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“In January, the China National Space Administration landed a spacecraft on the far side of the moon, the side we can’t see from Earth. Chang’e-4 was named for a goddess in Chinese mythology, who lives on the moon for reasons connected to her husband’s problematic immortality drink. The story has many versions. In one, Chang’e has been banished to the moon for elixir theft and turned into an ugly toad. In another, she has saved humanity from a tyrannical emperor by stealing the drink. In many versions, she is a luminous beauty and has as a companion a pure-white rabbit.
Chang’e-4 is the first vehicle to alight on the far side of the moon. From that side, the moon blocks radio communication with Earth, which makes landing difficult, and the surface there is craggy and rough, with a mountain taller than anything on Earth. Older geologies are exposed, from which billions of years of history can be deduced. Chang’e-4 landed in a nearly four-mile-deep hole that was formed when an ancient meteor crashed into the moon—one of the largest known impact craters in our solar system.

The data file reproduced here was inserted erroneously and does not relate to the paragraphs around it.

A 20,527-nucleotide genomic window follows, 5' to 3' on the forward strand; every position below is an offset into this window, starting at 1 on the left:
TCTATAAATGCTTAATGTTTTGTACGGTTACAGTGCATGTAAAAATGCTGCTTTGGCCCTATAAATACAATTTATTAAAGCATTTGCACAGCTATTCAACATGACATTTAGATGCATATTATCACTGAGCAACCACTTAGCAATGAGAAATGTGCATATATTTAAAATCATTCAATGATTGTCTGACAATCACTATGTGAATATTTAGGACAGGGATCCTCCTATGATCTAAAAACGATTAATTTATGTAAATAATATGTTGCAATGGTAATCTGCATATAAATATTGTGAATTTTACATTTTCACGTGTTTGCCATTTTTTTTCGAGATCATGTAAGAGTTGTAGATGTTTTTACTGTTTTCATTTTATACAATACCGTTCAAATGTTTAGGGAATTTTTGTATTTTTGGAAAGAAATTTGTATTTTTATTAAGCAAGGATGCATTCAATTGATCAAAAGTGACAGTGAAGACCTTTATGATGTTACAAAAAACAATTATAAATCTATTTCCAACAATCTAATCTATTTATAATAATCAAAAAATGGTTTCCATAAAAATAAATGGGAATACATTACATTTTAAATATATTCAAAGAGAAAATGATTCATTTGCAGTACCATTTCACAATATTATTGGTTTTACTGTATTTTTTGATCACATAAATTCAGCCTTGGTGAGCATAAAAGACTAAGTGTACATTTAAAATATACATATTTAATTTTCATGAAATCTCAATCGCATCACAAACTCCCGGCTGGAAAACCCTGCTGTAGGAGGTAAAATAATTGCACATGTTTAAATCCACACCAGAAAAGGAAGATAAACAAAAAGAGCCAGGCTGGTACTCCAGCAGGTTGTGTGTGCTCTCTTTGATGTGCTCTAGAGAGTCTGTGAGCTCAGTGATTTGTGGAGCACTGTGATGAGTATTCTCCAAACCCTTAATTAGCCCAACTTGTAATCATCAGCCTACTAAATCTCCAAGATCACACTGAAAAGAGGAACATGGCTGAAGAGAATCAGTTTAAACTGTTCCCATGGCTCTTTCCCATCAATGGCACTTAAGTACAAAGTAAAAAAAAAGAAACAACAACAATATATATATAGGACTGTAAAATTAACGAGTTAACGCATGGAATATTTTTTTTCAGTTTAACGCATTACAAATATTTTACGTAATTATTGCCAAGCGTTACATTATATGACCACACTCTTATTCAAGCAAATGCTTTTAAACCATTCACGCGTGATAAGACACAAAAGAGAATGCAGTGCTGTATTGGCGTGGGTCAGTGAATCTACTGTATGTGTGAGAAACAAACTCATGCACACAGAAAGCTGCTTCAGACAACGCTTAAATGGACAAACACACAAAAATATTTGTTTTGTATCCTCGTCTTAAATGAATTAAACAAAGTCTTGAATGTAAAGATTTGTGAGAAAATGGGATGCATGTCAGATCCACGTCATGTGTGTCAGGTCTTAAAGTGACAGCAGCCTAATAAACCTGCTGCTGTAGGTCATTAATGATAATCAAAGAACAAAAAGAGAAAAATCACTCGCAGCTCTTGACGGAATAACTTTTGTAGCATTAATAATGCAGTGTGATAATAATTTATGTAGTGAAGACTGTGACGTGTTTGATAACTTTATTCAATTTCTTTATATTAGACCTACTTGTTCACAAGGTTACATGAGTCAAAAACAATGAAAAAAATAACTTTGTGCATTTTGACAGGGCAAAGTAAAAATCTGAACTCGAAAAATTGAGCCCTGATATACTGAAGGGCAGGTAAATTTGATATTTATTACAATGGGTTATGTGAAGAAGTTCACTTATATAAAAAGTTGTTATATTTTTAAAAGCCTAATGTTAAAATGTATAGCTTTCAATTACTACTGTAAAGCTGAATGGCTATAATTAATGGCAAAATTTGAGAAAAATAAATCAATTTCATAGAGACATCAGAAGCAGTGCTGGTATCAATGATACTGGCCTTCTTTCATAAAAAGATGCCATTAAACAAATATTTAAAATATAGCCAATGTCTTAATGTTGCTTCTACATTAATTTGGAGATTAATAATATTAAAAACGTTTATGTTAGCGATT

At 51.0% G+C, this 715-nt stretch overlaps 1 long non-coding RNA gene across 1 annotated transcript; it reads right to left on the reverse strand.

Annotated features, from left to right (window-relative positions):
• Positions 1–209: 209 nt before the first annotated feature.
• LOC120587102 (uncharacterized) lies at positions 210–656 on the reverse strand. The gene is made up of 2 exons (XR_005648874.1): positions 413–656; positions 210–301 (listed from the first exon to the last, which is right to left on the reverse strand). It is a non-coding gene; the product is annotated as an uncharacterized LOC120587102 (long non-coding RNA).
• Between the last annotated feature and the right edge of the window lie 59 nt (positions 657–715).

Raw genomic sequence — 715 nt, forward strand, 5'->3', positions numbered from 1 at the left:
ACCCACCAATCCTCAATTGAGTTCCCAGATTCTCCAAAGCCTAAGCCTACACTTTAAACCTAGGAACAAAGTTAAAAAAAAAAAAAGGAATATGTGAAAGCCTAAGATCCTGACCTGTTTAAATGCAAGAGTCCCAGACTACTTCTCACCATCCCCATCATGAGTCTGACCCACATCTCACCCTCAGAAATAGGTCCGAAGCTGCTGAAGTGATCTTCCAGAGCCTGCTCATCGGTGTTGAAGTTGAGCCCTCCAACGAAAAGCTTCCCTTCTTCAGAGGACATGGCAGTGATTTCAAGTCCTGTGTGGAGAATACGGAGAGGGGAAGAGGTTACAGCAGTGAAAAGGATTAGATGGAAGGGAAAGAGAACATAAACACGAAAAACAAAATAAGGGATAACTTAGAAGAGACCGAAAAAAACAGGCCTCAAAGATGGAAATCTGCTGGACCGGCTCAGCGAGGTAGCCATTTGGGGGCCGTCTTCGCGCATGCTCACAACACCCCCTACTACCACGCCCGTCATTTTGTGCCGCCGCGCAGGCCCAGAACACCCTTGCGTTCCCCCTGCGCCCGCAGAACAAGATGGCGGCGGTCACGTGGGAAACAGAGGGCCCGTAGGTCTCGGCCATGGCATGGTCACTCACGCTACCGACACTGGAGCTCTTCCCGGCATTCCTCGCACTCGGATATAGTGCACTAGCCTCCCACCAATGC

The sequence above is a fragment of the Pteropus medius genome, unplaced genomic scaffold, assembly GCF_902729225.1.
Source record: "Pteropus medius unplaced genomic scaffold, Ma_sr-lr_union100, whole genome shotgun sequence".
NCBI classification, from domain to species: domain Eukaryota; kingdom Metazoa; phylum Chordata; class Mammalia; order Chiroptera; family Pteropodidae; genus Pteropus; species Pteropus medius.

You may have watched the near-operatic progress of Chang’e-4’s graceful landing. Or the uncannily cute robotic amblings of the lander’s companion, the Yutu-2 rover, named for the moon goddess’s white rabbit. You may have read that, aboard the lander, seeds germinated (cotton, rapeseed, and potato; the Chinese are also trying to grow a flowering plant known as mouse-ear cress), and that the rover survived the fourteen-day lunar night, when temperatures drop to negative two hundred and seventy degrees Fahrenheit. Chang’e-4 is a step in China’s long-term plan to build a base on the moon, a goal toward which the country has rapidly been advancing since it first orbited the moon, in 2007.”
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